Facial recognition’s use is increasing. Retailers employ it to identify shoplifters, and bankers want to use it to secure bank accounts at ATMs.

The Internet of things – connecting thousands of everyday personal objects from light bulbs to cars – may use an individual’s face to allow access to household devices. Churches already use facial recognition to track attendance at services.

Government is relying on it as well. President Donald Trump staffed the U.S. Homeland Security Department transition team with at least four executives tied to facial recognition firms.

Law enforcement agencies run facial recognition programs using mug shots and driver’s license photos to identify suspects. About half of adult Americans are included in a facial recognition database maintained by law enforcement, estimates the Center on Privacy & Technology at Georgetown University Law School.

To tap into this booming business, companies need something only Facebook has – a massive database of faces.

Facebook now has 2 billion monthly users who upload about 350 million photos every day – a “practically infinite” amount of data that Facebook can use to train its facial recognition software, according to a 2014 presentation by an engineer working on DeepFace, Facebook’s in-house facial-recognition project.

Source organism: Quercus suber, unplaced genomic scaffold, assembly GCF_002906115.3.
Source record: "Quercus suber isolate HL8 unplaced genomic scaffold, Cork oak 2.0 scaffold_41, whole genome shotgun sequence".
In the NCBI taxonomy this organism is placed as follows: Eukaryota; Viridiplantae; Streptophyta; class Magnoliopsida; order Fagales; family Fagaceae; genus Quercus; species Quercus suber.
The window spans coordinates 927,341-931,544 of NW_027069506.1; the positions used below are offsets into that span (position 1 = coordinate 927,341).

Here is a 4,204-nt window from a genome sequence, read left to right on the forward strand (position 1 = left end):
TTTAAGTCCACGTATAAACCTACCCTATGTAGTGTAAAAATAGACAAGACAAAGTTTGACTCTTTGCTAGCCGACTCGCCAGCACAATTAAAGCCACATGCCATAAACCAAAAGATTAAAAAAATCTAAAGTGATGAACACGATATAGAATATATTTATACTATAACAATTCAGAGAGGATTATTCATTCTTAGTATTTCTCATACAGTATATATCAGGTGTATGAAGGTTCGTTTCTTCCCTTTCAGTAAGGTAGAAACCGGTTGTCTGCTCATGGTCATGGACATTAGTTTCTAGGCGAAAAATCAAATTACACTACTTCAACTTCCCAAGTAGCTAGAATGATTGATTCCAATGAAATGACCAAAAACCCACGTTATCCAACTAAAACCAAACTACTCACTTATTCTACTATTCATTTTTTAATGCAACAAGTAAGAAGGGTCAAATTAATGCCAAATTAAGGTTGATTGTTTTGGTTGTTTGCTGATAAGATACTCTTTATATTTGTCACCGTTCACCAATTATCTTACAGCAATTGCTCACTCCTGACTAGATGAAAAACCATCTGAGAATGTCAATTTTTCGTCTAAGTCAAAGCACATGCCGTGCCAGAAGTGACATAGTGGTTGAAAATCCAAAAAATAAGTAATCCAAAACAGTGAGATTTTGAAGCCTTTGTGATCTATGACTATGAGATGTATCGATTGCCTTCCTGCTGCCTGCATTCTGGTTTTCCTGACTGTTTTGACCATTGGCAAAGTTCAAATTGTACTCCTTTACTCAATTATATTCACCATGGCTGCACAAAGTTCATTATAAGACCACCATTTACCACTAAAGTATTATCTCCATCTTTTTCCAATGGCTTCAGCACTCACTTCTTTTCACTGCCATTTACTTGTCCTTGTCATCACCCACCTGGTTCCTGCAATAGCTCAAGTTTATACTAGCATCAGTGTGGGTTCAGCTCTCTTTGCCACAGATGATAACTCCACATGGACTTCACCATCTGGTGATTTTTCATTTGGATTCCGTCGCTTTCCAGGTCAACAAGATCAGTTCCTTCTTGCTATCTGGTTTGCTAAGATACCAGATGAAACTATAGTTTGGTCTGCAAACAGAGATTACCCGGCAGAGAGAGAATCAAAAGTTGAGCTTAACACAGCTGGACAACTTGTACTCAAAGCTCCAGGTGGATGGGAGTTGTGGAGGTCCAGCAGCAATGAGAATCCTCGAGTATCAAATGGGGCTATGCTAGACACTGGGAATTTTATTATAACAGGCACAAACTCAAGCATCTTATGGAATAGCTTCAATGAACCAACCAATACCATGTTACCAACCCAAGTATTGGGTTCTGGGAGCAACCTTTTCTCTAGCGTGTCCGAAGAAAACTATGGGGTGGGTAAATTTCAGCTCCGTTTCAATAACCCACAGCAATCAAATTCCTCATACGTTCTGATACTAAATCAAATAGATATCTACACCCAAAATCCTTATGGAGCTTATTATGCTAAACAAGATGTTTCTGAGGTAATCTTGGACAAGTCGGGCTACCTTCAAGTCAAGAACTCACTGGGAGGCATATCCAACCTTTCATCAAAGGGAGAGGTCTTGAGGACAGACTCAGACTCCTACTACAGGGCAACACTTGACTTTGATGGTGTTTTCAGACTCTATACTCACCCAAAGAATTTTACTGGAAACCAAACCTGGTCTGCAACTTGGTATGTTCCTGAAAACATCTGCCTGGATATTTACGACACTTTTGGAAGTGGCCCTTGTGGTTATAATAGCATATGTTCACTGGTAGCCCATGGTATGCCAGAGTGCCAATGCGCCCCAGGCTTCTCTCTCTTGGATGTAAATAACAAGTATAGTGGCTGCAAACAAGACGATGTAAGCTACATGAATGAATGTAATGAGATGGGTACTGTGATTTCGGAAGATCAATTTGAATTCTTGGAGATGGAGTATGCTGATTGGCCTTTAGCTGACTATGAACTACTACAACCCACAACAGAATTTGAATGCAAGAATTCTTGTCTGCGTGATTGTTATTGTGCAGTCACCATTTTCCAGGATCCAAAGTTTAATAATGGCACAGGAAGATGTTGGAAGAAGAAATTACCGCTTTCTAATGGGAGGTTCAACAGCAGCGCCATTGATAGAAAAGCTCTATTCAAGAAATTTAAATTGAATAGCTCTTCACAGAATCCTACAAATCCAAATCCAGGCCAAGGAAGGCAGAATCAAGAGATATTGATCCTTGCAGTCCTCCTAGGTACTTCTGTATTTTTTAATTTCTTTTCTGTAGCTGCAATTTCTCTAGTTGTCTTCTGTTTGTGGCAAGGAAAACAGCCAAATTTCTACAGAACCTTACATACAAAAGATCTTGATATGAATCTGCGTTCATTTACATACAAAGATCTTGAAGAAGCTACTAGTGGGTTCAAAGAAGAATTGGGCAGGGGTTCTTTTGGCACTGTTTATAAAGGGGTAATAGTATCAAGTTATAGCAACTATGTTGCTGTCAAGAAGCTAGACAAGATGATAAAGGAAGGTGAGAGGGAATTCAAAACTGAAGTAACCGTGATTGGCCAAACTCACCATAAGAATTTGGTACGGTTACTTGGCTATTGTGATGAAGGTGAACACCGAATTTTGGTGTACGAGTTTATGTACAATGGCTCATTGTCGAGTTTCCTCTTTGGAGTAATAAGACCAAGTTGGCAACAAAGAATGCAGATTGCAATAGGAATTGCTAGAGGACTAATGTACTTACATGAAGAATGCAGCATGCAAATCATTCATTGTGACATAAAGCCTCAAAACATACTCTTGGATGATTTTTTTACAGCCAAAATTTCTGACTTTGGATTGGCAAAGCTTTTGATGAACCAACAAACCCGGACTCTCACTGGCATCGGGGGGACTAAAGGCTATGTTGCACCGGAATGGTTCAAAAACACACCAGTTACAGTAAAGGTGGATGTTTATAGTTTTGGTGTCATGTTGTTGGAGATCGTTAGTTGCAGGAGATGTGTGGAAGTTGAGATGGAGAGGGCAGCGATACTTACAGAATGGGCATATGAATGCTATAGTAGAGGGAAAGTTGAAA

“When we invented face recognition, there was no database,” Atick said.
Facebook has,
“a system that could recognize the entire population of the Earth.”
Facebook says it doesn’t have any plans to directly sell its database.
“We do not sell people’s facial recognition template or make them available for use by developers or advertisers, and we have no plans to do so,” Facebook spokesman Andy Stone said in an email.
But Facebook currently uses facial recognition to organize photos and to support its research into artificial intelligence, which Facebook hopes will lead to new platforms to place more focused targeted ads, according to public announcements made by the company.

The more Facebook can recognize what is in users’ photographs using artificial intelligence, the more they can learn about users’ hobbies, preferences and interests – valuable information for companies looking to pinpoint sales efforts.

For example, if Facebook identifies a user’s face and her friends hiking in a photo, it can use that information to place ads for hiking equipment on her Facebook page, said Larry Ponemon, founder of the Ponemon Institute, a privacy and security research and consulting group.